Today’s reflection is available both as text and audio.
Yesterday’s FFF reflection was titled finding the others after Jesus’ invitation to Mary of Magdala to go and find the others.
My suggestion was that we too take this invitation and offer an invitation to others to meet at a cafe or bar. You will see the invitations listed below (and I’ll print the full invitation in green below to explain my idea to those who missed it yesterday).
One person added to the comment section that she was free at 2.00pm (yesterday) to meet at Kaiapoi’s Coffee Culture. I had the time so turned up thinking she would be alone but when I arrived there were three people deep in conversation about their lives and their faith.
Today’s gospel gives me a chance to again offer the invitation to meet since, like the disciples of Jesus on the road to Emmaus, we need to talk together about our lives and our faith.
The two disciples on the road did not recognise that the stranger who had joined them was Jesus, the very one whose death they were grieving. The depth of their loss is evident since when Jesus asked what they were chatting about as they walked they stopped short, their faces downcast.
While earlier on that Sunday they had heard rumours that Jesus was alive, they clearly did not believe this and their despair was profound. Yes, they had lost the one they loved, but their high hopes had been dashed as well. They had invested everything in the promise Jesus had given them: Our own hope had been…
Last year on Easter Sunday Pope Francis preached hope.
“Today we acquire a fundamental right that can never be taken away from us: the right to hope. It is a new and living hope that comes from God. It is not mere optimism; it is not a pat on the back or an empty word of encouragement. It is a gift from heaven, which we could not have earned on our own. Over these weeks, we have kept repeating, “All will be well”, clinging to the beauty of our humanity and allowing words of encouragement to rise up from our hearts. But as the days go by and fears grow, even the boldest hope can dissipate. Jesus’ hope is different. He plants in our hearts the conviction that God is able to make everything work unto good, because even from the grave he brings life.” (Full text at this link)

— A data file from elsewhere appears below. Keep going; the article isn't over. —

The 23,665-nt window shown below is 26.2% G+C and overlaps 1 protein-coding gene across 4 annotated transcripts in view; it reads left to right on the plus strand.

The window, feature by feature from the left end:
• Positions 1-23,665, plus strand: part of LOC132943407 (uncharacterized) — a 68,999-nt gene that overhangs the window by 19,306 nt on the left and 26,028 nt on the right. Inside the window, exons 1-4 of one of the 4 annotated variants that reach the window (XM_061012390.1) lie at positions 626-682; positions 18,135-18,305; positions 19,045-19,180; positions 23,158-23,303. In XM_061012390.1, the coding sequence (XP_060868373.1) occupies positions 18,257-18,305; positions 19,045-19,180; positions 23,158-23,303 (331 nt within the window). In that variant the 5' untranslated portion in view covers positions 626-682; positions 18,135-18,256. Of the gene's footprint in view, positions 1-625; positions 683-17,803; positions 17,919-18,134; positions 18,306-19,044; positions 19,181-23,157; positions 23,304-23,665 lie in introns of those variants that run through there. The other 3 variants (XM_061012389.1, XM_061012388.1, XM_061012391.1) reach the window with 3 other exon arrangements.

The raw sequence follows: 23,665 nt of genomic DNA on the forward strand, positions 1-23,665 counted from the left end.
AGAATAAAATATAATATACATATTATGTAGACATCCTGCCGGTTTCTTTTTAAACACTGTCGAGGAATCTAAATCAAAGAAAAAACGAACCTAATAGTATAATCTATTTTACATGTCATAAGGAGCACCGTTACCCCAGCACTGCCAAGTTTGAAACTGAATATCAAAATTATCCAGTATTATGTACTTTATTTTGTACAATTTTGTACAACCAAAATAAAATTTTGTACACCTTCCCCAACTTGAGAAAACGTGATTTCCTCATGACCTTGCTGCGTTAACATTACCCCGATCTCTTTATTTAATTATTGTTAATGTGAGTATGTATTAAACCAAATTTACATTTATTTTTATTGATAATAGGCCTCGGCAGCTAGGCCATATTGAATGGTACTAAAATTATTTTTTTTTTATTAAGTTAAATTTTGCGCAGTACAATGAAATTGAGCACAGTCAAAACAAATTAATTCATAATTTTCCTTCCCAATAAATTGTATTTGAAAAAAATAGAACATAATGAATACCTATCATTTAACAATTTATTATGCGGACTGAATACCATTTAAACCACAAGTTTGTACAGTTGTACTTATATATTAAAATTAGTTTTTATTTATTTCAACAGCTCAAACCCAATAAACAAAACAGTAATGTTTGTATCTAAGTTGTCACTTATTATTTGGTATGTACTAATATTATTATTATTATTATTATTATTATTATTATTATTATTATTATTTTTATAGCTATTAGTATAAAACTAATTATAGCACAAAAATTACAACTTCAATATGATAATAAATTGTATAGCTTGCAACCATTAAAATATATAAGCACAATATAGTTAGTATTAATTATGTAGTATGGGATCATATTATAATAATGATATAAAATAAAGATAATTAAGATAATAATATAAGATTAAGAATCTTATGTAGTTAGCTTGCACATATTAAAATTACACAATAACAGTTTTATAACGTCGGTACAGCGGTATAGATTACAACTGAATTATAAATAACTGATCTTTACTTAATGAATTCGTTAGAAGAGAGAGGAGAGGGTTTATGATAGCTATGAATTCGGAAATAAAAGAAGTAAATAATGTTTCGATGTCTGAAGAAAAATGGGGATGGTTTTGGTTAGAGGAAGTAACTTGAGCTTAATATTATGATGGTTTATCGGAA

Wow! I have read that quotation many times and every reading deepens my hope.
Let’s go back to the Emmaus reading for a moment.
In the “Holy Land” the exact sites of many of the central moments in the life of Jesus have been revered places of pilgrimage since the days immediately after the events that took place there. Consequently there is no dispute about exactly where these places are (Nazareth, Bethlehem, Jerusalem, Cana, Galilee, Capernaum, Tiberius etc). In many cases the exact spots of the events in these towns is also undisputed (the birth of Jesus, crucifixion, resurrection, raising of Lazarus). It is therefore a bit unusual that the site of Emmaus, even when the precise seven-mile-from-Jerusalem distance is given in the scripture, remains uncertain.